bg

How to implement an EmptyState for RecyclerView

author

Stepan Revytskyi

/

Android Developer

4 min read

4 min read

Some months ago, on my previous project, I faced the task: to implement an EmptyState for Android RecyclerView. And in this article, I want to tell you about my experience with this. I will show you how to implement an EmptyState for RecyclerView without any code inside your Presenter or ViewModel. It is not that challenging to implement an EmptyState for RecyclerView, if you get deeper into it, so I am going to tell you the easiest way to do it. No more words, let’s get to the deal.

So, we all know about the state of RecyclerView when we have not yet downloaded data into it and have a blank screen. From a UI/UX point of view, it looks awful to the user, so you need to somehow show the user that the data is not yet available or is in the process of being downloaded, so you need to know how to show an empty view with RecycleView. And there are a few ways to solve this problem, for example:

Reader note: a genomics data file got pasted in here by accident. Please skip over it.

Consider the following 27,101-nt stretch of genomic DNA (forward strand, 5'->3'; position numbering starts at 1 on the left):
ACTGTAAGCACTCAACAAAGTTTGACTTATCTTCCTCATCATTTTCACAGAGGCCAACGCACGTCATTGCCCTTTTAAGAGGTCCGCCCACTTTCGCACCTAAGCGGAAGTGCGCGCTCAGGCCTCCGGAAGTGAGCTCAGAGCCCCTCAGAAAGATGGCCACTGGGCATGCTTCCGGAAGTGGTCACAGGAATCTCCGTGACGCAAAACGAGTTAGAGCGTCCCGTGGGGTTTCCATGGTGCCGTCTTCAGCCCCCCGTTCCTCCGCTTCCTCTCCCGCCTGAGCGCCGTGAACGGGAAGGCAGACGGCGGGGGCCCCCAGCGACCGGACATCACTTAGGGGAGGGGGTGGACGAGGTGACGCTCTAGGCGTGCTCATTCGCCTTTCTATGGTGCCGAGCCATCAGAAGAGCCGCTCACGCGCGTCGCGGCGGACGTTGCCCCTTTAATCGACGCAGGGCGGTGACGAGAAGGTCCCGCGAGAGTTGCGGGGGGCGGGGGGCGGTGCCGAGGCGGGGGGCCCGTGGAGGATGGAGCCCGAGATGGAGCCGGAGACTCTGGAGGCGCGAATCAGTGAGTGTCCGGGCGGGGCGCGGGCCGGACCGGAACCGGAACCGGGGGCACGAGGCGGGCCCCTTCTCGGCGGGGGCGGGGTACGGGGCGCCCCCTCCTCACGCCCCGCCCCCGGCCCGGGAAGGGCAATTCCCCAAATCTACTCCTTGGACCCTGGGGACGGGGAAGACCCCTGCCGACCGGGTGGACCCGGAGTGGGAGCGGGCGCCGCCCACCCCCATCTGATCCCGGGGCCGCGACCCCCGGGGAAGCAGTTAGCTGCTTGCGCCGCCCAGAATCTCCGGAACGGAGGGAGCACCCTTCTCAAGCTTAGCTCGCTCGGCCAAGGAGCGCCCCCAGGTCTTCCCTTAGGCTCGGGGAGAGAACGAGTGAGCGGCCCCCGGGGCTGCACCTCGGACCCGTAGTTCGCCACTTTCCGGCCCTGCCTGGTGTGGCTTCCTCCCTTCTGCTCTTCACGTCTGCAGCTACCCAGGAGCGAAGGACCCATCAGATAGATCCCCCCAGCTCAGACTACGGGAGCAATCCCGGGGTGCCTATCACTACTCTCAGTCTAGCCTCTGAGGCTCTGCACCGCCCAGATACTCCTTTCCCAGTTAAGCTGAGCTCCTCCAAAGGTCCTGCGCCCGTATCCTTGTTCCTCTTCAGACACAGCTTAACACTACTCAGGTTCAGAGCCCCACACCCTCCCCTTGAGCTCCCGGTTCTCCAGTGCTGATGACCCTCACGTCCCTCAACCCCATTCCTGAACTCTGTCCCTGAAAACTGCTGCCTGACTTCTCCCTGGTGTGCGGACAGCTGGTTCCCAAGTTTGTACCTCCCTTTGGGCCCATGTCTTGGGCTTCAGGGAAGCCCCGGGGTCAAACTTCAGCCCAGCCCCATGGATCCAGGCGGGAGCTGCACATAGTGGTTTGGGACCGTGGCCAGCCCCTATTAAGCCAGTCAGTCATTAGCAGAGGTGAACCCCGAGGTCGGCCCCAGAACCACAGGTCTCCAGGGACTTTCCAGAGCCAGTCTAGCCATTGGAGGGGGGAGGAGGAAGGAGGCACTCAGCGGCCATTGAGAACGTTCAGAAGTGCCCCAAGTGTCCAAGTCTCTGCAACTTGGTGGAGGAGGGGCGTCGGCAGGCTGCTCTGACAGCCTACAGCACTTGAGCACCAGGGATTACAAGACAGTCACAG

• 3rd libraries for RecyclerView, which have this functionality already.
  • New view and the possibility for changing “visibility” from inside our Presenter or ViewModel.
  • Empty ViewHolder with custom layout and additional code inside our Presenter or ViewModel.

Although all these options are worth trying for implementing the RecyclerView with empty state, in my opinion, they just overcomplicate such an easy task.

Why are these ways wrong?

If you look at the first point, you will see that the additional 3rd library inside your project makes you dependent on someone else. You will fail in the future when a new version of RecyclerView comes, but the author stopped supporting his library for Android EmptyRecyclerView.

Second and third ways are followed by additional code inside Presenter or ViewModel, which I would leave as plain as possible, and avoid unnecessary code there. Implementing the Android EmptyRecyclerView here would overcomplicate, and as you know, complex structures are often less stable.